It would be best for our schools to make community organizing experience (in our ﬁeld work, practicum, or internship “courses”) a graduation requirement for their students. Perhaps requiring students to volunteer in community service may be established in our study programs and even some course syllabi. A kind of mentoring program by our personnel and senior students in doing community organizing would be ideal, too. This will ensure that all the young people trained in our schools will have real expertise in doing economic transformation eﬀectively anywhere.
Perhaps the best structure by which the poor are organized to empower themselves in the market economy is social entrepreneurship, usually in the form of cooperatives and social enterprises that are built on the savings of the poor, owned and managed by the poor, with proﬁts shared among the poor, who will no longer be poor. This is now being built on the experiences and models of successful stories of sustainable transformation/economic transformation organizations that have specialized in micro-ﬁnance/credit for micro-entrepreneurs. So if our schools are serious about economic transformation, we should require all our students, faculty, and staﬀ to learn these two skill sets: community organizing and social entrepreneurship. In our economic transformation study programs, the ﬁnal requirement for graduation must be the development of a social enterprise/business, as is now done in many such schools today.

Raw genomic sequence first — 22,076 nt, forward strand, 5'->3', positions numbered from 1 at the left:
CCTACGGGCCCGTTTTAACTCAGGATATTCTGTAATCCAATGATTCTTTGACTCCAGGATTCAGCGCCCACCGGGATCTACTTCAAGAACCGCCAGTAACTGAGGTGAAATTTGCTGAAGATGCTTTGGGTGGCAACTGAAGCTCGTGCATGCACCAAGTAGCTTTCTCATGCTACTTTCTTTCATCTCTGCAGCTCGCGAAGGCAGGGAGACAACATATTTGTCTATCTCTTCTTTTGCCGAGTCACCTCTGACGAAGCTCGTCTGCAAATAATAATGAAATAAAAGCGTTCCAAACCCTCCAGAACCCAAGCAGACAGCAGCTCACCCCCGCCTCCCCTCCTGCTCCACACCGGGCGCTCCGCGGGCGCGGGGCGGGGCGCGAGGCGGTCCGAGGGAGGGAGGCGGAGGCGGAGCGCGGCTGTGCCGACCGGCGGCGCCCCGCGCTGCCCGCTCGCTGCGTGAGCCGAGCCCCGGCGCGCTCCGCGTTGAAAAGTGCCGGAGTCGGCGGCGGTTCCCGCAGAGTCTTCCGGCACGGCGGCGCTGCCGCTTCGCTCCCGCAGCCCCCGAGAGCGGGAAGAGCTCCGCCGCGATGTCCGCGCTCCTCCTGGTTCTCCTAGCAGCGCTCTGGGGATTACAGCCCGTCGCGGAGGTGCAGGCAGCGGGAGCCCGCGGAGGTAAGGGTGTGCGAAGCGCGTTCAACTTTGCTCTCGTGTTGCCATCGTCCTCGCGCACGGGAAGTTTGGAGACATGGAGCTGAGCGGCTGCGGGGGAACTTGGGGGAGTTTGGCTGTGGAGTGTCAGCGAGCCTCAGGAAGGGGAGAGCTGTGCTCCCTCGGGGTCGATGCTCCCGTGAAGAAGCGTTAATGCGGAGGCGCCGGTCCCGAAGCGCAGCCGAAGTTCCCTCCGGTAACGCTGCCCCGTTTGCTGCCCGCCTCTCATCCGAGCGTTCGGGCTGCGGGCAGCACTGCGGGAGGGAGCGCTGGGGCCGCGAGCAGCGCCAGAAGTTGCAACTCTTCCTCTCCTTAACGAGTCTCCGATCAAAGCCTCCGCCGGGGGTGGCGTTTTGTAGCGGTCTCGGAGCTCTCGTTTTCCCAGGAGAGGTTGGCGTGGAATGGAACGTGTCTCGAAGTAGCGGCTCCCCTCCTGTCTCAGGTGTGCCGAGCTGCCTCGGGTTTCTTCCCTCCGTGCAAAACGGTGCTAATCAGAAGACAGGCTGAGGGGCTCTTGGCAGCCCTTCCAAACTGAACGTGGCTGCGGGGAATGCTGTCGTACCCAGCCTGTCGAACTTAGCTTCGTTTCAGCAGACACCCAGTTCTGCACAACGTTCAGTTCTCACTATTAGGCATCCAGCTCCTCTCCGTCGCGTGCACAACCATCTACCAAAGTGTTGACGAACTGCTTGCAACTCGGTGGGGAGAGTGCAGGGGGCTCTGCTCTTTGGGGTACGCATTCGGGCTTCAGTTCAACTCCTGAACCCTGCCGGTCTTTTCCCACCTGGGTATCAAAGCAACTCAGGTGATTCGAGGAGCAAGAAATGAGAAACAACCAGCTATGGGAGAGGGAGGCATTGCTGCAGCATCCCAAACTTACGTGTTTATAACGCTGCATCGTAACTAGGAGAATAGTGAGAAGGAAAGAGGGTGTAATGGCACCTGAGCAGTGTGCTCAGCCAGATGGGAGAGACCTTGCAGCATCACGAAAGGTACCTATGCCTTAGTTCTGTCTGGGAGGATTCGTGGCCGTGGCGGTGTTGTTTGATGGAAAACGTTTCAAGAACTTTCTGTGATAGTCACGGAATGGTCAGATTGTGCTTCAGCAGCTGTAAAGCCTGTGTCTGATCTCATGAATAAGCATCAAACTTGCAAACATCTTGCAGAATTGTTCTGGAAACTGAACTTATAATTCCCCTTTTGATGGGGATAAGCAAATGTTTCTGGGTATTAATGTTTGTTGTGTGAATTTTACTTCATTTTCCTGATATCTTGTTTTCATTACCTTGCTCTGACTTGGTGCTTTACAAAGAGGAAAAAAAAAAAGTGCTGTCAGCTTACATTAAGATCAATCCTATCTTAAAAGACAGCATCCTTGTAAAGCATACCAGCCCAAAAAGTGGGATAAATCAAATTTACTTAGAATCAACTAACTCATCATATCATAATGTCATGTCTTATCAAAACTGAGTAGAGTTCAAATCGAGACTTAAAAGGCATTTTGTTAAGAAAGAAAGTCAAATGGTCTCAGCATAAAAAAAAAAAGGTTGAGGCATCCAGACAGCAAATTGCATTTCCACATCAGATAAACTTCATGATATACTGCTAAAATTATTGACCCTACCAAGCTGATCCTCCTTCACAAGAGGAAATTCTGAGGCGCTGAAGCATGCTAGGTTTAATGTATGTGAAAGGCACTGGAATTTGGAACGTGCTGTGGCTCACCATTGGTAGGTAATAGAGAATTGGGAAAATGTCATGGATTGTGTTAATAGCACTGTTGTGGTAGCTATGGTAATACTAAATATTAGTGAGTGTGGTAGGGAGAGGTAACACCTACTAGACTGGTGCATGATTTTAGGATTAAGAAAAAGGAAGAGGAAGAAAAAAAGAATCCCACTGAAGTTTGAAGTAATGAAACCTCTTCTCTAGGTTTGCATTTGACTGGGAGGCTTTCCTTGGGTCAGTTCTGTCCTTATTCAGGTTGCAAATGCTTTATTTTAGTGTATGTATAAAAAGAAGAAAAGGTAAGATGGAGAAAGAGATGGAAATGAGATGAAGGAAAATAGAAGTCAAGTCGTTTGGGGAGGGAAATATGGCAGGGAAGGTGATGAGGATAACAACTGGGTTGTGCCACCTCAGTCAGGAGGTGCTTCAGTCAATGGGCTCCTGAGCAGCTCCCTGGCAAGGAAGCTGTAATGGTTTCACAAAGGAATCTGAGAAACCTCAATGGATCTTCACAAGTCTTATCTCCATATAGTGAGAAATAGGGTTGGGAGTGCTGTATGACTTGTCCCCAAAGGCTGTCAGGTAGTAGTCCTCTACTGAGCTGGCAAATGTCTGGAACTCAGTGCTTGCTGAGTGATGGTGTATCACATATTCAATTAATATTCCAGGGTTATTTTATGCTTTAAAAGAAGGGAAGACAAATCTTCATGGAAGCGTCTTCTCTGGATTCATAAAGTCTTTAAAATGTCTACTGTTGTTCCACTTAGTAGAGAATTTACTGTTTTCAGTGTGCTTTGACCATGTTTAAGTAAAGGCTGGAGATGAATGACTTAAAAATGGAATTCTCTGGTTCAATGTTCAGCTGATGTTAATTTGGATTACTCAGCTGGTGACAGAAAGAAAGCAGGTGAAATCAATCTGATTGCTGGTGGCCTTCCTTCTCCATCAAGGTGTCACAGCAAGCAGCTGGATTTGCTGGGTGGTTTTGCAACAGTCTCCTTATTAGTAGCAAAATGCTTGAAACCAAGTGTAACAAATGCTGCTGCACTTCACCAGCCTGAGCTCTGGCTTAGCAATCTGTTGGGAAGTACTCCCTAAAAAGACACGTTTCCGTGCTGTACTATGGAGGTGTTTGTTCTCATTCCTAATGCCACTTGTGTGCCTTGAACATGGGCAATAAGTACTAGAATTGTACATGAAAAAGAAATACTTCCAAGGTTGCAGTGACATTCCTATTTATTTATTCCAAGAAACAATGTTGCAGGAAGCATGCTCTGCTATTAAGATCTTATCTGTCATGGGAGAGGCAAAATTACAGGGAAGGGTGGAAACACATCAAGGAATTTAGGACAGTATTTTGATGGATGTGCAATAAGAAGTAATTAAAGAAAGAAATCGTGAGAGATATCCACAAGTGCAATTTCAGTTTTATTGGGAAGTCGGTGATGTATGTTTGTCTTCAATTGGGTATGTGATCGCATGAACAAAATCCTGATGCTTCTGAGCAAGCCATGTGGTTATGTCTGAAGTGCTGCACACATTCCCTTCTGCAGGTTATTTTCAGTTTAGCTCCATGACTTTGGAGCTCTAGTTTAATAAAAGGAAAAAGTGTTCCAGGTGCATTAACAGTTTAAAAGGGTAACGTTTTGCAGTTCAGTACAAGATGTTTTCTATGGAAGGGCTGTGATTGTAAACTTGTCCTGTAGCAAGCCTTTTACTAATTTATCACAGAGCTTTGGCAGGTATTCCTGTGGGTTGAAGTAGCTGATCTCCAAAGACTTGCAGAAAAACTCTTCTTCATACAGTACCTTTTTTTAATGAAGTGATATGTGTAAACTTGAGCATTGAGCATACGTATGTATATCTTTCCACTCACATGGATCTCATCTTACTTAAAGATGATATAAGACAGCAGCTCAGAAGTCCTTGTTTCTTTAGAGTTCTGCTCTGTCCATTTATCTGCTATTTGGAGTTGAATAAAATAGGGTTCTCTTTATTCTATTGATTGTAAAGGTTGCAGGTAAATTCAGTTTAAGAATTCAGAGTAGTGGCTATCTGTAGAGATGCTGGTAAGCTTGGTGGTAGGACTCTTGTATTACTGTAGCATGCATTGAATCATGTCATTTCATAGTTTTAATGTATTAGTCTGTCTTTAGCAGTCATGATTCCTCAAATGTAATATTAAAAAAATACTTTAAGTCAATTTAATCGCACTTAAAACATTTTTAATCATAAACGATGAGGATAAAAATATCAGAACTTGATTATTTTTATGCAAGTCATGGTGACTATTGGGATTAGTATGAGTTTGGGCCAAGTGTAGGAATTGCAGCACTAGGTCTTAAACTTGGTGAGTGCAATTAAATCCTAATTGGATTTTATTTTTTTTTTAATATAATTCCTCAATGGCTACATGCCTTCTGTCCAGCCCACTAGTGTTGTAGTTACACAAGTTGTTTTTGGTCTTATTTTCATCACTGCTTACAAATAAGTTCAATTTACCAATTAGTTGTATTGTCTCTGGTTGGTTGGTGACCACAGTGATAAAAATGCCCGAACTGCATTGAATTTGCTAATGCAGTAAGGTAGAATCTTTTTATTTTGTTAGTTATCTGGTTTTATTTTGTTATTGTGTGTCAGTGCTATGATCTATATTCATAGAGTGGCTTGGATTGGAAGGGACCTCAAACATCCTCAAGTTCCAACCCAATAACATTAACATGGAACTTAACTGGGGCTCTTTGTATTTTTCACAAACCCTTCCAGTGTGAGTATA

Curricular Pedagogy: Towards Dialogic Learning